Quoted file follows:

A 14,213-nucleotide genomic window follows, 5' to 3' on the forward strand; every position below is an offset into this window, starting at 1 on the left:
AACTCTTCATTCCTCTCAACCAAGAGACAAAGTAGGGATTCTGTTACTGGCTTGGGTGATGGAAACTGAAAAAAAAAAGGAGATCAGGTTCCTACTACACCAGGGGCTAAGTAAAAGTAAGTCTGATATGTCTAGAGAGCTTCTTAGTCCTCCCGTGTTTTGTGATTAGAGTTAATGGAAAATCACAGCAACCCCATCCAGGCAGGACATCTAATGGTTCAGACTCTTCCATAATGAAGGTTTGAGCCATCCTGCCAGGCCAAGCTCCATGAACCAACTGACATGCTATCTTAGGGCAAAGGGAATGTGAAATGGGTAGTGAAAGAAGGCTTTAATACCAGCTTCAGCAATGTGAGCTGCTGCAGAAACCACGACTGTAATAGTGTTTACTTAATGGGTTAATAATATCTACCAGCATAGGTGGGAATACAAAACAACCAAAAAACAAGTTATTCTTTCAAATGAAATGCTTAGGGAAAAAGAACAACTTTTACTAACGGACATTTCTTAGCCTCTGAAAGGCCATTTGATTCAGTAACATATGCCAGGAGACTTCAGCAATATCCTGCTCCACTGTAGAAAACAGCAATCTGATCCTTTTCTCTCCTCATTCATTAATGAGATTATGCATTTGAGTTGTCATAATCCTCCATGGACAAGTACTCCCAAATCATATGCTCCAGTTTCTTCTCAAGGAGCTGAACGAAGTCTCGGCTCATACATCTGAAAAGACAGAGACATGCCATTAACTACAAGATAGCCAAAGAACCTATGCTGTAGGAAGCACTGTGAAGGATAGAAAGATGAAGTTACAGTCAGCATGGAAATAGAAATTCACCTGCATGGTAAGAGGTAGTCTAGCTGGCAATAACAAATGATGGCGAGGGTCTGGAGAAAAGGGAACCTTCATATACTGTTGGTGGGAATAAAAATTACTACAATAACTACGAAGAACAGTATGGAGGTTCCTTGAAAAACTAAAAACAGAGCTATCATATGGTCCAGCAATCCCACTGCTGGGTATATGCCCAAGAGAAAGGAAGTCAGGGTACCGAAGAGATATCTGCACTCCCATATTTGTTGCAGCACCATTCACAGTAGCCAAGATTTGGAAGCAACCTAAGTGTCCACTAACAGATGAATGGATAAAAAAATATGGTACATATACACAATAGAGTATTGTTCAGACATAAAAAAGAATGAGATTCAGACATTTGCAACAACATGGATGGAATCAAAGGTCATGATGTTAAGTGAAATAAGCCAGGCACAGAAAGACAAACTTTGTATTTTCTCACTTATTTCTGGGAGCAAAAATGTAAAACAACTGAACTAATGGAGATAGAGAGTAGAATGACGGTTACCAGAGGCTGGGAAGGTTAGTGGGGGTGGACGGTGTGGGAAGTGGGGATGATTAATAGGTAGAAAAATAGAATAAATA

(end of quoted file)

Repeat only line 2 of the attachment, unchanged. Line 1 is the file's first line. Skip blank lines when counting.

AACTCTTCATTCCTCTCAACCAAGAGACAAAGTAGGGATTCTGTTACTGGCTTGGGTGATGGAAACTGAAAAAAAAAAGGAGATCAGGTTCCTACTACACCAGGGGCTAAGTAAAAGTAAGTCTGATATGTCTAGAGAGCTTCTTAGTCCTCCCGTGTTTTGTGATTAGAGTTAATGGAAAATCACAGCAACCCCATCCAGGCAGGACATCTAATGGTTCAGACTCTTCCATAATGAAGGTTTGAGCCATCCTGCCAGGCCAAGCTCCATGAACCAACTGACATGCTATCTTAGGGCAAAGGGAATGTGAAATGGGTAGTGAAAGAAGGCTTTAATACCAGCTTCAGCAATGTGAGCTGCTGCAGAAACCACGACTGTAATAGTGTTTACTTAATGGGTTAATAATATCTACCAGCATAGGTGGGAATACAAAACAACCAAAAAACAAGTTATTCTTTCAAATGAAATGCTTAGGGAAAAAGAACAACTTTTACTAACGGACATTTCTTAGCCTCTGAAAGGCCATTTGATTCAGTAACATATGCCAGGAGACTTCAGCAATATCCTGCTCCACTGTAGAAAACAGCAATCTGATCCTTTTCTCTCCTCATTCATTAATGAGATTATGCATTTGAGTTGTCATAATCCTCCATGGACAAGTACTCCCAAATCATATGCTCCAGTTTCTTCTCAAGGAGCTGAACGAAGTCTCGGCTCATACATCTGAAAAGACAGAGACATGCCATTAACTACAAGATAGCCAAAGAACCTATGCTGTAGGAAGCACTGTGAAGGATAGAAAGATGAAGTTACAGTCAGCATGGAAATAGAAATTCACCTGCATGGTAAGAGGTAGTCTAGCTGGCAATAACAAATGATGGCGAGGGTCTGGAGAAAAGGGAACCTTCATATACTGTTGGTGGGAATAAAAATTACTACAATAACTACGAAGAACAGTATGGAGGTTCCTTGAAAAACTAAAAACAGAGCTATCATATGGTCCAGCAATCCCACTGCTGGGTATATGCCCAAGAGAAAGGAAGTCAGGGTACCGAAGAGATATCTGCACTCCCATATTTGTTGCAGCACCATTCACAGTAGCCAAGATTTGGAAGCAACCTAAGTGTCCACTAACAGATGAATGGATAAAAAAATATGGTACATATACACAATAGAGTATTGTTCAGACATAAAAAAGAATGAGATTCAGACATTTGCAACAACATGGATGGAATCAAAGGTCATGATGTTAAGTGAAATAAGCCAGGCACAGAAAGACAAACTTTGTATTTTCTCACTTATTTCTGGGAGCAAAAATGTAAAACAACTGAACTAATGGAGATAGAGAGTAGAATGACGGTTACCAGAGGCTGGGAAGGTTAGTGGGGGTGGACGGTGTGGGAAGTGGGGATGATTAATAGGTAGAAAAATAGAATAAATA